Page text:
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Team Effectiveness

5 Steps to Building Effective Teams

5 Steps to Building Effective Teams

What Steps Can You Take to Create a High-Performing Team?

In today’s business environment, organizations are flatter and the nature of our work is more complex and often global in scope. Meeting the shifting requirements of customers (faster, better, cheaper) has never been more challenging.

As a result, it is increasingly difficult for an individual in a single job role to successfully meet these demands; so, organizations are realizing the key to their success lies in building effective teams across the organization.

We have developed a series of five steps to define your team and determine whether you are providing the right level of support to build an effective team. 

Step 1: Understand the purpose of forming your team

Not all teams are created for the same purpose, or have the same end-goals. An executive team manages the organization, whereas a new product team might develop a product and then move to the next. Examine the purpose of your team and ask yourself if it's primary function is to:

  • Manage a function or workflow for the organization
  • Solve a particular problem or launch a new initiative that requires different perspectives or a surge of effort
  • Manage a program or process that requires a commitment to a common interest

Step 2: Examine the characteristics and components of your team

Teams may have different components, just as they may have different purposes. Review the makeup of your team for characteristics that could affect teamwork. Does your team resemble any of the below?

  • Is the team a mix of virtual/remote members, or in one location?
  • Is the team permanent or temporary? (A board of directors might be permanent, even if members change, whereas a committee might band and disband based on projects.)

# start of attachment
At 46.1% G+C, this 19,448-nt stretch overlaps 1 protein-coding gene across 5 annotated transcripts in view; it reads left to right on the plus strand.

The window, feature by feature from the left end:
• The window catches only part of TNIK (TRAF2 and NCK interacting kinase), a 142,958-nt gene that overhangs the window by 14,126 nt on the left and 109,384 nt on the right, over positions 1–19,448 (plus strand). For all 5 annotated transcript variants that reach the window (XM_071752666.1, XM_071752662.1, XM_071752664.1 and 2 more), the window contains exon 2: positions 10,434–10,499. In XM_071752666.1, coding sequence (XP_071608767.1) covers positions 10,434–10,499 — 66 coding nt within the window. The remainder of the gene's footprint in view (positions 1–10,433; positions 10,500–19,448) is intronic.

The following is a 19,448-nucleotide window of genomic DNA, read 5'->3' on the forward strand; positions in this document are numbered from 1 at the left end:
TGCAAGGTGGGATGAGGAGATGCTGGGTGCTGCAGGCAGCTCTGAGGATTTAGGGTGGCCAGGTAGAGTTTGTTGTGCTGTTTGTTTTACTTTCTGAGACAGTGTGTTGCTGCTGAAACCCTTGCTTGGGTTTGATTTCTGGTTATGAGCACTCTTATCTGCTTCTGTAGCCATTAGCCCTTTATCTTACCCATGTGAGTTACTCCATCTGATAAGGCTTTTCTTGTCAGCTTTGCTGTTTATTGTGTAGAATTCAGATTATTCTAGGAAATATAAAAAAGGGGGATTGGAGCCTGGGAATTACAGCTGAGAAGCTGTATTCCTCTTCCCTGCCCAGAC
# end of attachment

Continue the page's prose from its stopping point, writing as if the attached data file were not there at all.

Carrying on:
• Is the team forming for a short or long duration?
  • What is the degree of experience among members?
  • Are there new, versus tenured members on this team?

Step 3: Assess the degree of interaction your team requires

Interdependence” is how dependent team members are on each other to work cohesively. Imagine the differences between a surgical team and the hospital billing department. These teams rely on each other very differently to achieve successful outcomes. Ask yourself if your team has:

  • Low interdependence
  • Medium interdependence
  • High interdependence

Step 4: Review what the organization is doing to support teamwork

Effective organizations leverage teams by providing support that cascades through the organization. Assess your organization’s commitment to developing teams and ask if they provide the following:

  • Senior leader support
  • Systems and structural support
  • Developmental support

Step 5: Examine what you as a leader are doing to support teamwork

Teamwork is the “ultimate competitive advantage” and as a leader, you can support your high-performing teams by making a commitment to building their skills at working together as a team. Ask yourself if you could bolster your team’s performance with any of these actions:

  • Build the team’s technical capabilities
  • Open up lines of communication
  • Pick the right team members and make sure the team is the right size
  • Build team member skills—with assessments, retreats, and/or coaching
  • Set clear goals (SMART and REAL)
  • Clarify each person’s role in achieving the common purpose
  • Rally support both within and outside the team
  • Foster camaraderie and cooperation—with team retreats
  • DiSC®-type assessments
  • Promote healthy dissent and resolve conflict (with help from The Five Behaviors®: Team Development)
  • Model accountability, establish accountability partnerships
  • Communicate team successes

Get started on building effective teams. Download our whitepaper, The Core Components of a Team.

LIZ WEST // CC BY 2.0 //

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Bill Mugavin

Bill Mugavin is a Senior Leadership Development Consultant at FlashPoint. He has worked with top-tier Fortune 1000 global organizations to improve leadership and management effectiveness.